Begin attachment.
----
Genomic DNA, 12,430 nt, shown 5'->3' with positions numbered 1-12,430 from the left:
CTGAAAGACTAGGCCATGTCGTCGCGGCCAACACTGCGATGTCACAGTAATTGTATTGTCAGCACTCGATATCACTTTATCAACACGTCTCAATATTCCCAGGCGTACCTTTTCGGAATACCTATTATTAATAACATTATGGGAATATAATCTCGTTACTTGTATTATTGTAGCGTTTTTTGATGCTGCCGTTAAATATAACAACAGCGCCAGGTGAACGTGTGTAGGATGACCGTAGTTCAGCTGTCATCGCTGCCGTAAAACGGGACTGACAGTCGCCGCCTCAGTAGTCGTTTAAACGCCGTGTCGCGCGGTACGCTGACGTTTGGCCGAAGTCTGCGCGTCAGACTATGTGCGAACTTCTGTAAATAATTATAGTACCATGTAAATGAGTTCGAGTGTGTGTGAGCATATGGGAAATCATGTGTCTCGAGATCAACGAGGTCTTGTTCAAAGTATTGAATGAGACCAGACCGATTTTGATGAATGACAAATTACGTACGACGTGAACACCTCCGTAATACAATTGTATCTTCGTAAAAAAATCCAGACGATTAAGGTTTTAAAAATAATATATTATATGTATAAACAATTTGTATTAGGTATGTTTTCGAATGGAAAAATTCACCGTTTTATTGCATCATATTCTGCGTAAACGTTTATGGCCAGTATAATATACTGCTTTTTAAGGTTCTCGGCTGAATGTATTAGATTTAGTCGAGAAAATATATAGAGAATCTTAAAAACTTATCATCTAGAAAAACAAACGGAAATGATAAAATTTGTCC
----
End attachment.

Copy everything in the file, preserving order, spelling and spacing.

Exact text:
Genomic DNA, 12,430 nt, shown 5'->3' with positions numbered 1-12,430 from the left:
CTGAAAGACTAGGCCATGTCGTCGCGGCCAACACTGCGATGTCACAGTAATTGTATTGTCAGCACTCGATATCACTTTATCAACACGTCTCAATATTCCCAGGCGTACCTTTTCGGAATACCTATTATTAATAACATTATGGGAATATAATCTCGTTACTTGTATTATTGTAGCGTTTTTTGATGCTGCCGTTAAATATAACAACAGCGCCAGGTGAACGTGTGTAGGATGACCGTAGTTCAGCTGTCATCGCTGCCGTAAAACGGGACTGACAGTCGCCGCCTCAGTAGTCGTTTAAACGCCGTGTCGCGCGGTACGCTGACGTTTGGCCGAAGTCTGCGCGTCAGACTATGTGCGAACTTCTGTAAATAATTATAGTACCATGTAAATGAGTTCGAGTGTGTGTGAGCATATGGGAAATCATGTGTCTCGAGATCAACGAGGTCTTGTTCAAAGTATTGAATGAGACCAGACCGATTTTGATGAATGACAAATTACGTACGACGTGAACACCTCCGTAATACAATTGTATCTTCGTAAAAAAATCCAGACGATTAAGGTTTTAAAAATAATATATTATATGTATAAACAATTTGTATTAGGTATGTTTTCGAATGGAAAAATTCACCGTTTTATTGCATCATATTCTGCGTAAACGTTTATGGCCAGTATAATATACTGCTTTTTAAGGTTCTCGGCTGAATGTATTAGATTTAGTCGAGAAAATATATAGAGAATCTTAAAAACTTATCATCTAGAAAAACAAACGGAAATGATAAAATTTGTCC